Vitamin D Levels Tied to Survival in Seriously Ill Cats

Vitamin D Levels Tied to Survival in Seriously Ill Cats

Vitamin D Levels Tied to Survival in Seriously Ill Cats

Finding may eventually lead to test that helps determine a pet's prognosis

SOURCE: University of Edinburgh, news release, May 13, 2015

THURSDAY, May 21, 2015 (HealthDay News) -- Sick cats appear to have a better chance of survival if they have higher levels of vitamin D, a new study reveals.

The findings suggest that cats could help scientists learn more about the link between vitamin D and people's health, according to the researchers at the University of Edinburgh in Scotland.

However, the study was only designed to find an association between vitamin D levels and a feline's odds of surviving a life-threatening illness. It couldn't prove a cause-and-effect relationship.

Results of the study were published online recently in the journal PLOS One.

The researchers checked blood samples from almost 100 pet cats hospitalized with life-threatening conditions. Those with higher levels of vitamin D in their blood were more likely to be alive 30 days after hospital admission than those with the lowest levels, the study found.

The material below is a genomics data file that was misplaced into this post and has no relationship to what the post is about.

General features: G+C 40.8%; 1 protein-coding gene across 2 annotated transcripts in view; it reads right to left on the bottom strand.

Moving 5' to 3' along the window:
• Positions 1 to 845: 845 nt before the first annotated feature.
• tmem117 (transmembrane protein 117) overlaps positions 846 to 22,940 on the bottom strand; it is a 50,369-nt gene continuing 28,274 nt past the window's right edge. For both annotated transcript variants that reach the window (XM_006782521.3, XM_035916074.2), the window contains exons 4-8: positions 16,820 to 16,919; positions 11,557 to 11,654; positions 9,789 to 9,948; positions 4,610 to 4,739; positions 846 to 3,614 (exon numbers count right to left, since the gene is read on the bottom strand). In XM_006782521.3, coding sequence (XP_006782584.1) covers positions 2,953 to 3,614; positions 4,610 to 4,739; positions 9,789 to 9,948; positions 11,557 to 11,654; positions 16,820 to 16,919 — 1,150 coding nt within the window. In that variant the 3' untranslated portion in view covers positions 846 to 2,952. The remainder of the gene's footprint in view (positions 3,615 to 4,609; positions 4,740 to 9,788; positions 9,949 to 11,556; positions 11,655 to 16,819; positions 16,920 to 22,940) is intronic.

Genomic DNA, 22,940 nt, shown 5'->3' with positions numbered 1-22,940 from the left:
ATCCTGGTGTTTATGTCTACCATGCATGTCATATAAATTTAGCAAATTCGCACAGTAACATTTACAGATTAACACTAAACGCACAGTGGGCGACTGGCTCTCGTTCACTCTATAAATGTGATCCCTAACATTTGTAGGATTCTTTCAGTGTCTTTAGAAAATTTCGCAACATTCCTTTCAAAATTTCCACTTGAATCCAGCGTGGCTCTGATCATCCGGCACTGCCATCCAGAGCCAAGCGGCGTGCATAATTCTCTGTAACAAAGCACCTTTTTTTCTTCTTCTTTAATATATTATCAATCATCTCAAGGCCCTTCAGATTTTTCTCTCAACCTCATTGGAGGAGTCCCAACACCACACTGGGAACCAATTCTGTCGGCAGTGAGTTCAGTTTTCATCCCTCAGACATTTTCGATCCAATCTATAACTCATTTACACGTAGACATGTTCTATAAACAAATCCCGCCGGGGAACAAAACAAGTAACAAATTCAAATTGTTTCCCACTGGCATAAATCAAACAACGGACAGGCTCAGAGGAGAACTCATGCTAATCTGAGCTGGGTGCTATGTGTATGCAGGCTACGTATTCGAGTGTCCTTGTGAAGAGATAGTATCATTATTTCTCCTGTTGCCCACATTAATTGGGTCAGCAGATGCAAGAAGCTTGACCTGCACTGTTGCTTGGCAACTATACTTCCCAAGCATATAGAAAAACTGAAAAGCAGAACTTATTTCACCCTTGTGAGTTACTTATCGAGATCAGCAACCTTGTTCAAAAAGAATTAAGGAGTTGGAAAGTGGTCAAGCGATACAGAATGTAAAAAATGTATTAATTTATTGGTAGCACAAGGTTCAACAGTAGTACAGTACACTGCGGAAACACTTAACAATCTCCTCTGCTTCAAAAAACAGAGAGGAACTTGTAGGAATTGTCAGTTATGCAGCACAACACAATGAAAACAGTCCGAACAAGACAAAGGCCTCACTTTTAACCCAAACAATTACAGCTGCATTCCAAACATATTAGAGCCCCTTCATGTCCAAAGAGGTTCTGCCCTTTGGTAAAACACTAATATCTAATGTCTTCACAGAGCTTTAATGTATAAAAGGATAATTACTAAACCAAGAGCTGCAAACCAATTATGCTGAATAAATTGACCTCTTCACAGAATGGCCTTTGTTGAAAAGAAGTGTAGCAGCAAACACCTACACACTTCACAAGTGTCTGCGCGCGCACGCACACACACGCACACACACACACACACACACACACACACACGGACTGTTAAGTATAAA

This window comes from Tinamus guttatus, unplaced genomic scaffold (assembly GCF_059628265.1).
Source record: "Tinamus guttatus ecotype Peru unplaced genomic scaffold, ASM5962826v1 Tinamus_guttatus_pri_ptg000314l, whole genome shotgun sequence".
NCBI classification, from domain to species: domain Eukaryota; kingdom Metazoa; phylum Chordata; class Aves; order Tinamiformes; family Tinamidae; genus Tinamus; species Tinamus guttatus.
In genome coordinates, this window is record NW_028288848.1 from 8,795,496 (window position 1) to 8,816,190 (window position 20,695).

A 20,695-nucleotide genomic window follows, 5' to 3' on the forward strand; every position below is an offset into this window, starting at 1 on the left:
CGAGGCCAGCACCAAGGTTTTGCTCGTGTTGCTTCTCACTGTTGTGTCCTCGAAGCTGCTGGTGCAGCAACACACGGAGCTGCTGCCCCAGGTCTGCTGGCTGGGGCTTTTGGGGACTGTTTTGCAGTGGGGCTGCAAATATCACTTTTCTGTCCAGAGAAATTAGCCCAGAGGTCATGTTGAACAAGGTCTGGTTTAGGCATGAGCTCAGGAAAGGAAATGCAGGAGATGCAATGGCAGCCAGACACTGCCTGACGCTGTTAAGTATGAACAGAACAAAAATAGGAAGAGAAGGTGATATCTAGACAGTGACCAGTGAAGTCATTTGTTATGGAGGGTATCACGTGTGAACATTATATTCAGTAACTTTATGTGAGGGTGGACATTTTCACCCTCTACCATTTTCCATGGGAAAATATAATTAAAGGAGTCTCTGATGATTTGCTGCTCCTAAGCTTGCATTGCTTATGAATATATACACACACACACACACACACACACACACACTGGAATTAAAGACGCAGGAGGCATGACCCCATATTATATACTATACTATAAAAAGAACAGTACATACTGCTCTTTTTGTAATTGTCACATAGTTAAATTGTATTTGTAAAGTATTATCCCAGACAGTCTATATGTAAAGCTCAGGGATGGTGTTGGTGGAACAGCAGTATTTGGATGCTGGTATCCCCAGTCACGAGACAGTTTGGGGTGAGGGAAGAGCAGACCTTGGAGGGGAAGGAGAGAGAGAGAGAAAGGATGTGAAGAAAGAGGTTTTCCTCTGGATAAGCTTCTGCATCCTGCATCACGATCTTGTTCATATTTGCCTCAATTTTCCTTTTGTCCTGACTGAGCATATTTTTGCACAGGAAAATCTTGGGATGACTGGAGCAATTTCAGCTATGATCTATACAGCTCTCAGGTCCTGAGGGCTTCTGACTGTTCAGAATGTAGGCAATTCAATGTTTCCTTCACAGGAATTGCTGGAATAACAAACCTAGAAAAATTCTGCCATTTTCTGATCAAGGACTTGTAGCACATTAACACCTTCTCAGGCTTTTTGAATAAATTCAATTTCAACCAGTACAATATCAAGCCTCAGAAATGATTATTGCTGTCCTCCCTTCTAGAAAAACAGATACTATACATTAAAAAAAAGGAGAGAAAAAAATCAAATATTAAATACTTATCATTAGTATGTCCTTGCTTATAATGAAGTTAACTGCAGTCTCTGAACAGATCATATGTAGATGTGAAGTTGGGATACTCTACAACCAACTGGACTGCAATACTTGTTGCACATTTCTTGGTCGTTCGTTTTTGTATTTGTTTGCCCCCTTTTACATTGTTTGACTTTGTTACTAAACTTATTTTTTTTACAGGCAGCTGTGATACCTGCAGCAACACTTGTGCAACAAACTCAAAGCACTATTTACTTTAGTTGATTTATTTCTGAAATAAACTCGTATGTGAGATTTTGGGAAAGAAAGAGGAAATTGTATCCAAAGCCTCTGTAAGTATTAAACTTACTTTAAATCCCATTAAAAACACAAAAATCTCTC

Veterinarians might be able to check cats' vitamin D levels to predict which ones are most likely to survive an illness, the researchers suggested.

"At the moment, it is difficult for veterinarians to offer accurate prognostic information to the owners of sick cats. Our study demonstrates that measuring a key vitamin D metabolite in the blood predicts disease outcome with a much greater degree of accuracy than many other widely used measures of disease severity," Richard Mellanby, head of small animal medicine at the university's School of Veterinary Studies, said in a university news release.

The researchers added that further study is needed to learn more about whether vitamin D reduces cats' risk of disease and whether adding vitamin D to a hospitalized cat's diet might affect their chances of survival.

Previous studies have linked low vitamin D levels to a number of health problems in people, including infections, cancer and multiple sclerosis.

Exposure to sunshine triggers vitamin D production in people. Vitamin D is also found in foods such as oily fish, cheese and egg yolks. Vitamin D supplements are another option for people who have too little of the sunshine vitamin.

Cats, however, only obtain vitamin D from food, the study authors noted.

"It is important to remember that too much vitamin D can be poisonous to cats. Most cat foods contain a standard amount of vitamin D and there is no need for owners to add supplements," he added.

More information

The U.S. National Institutes of Health has more about vitamin D.

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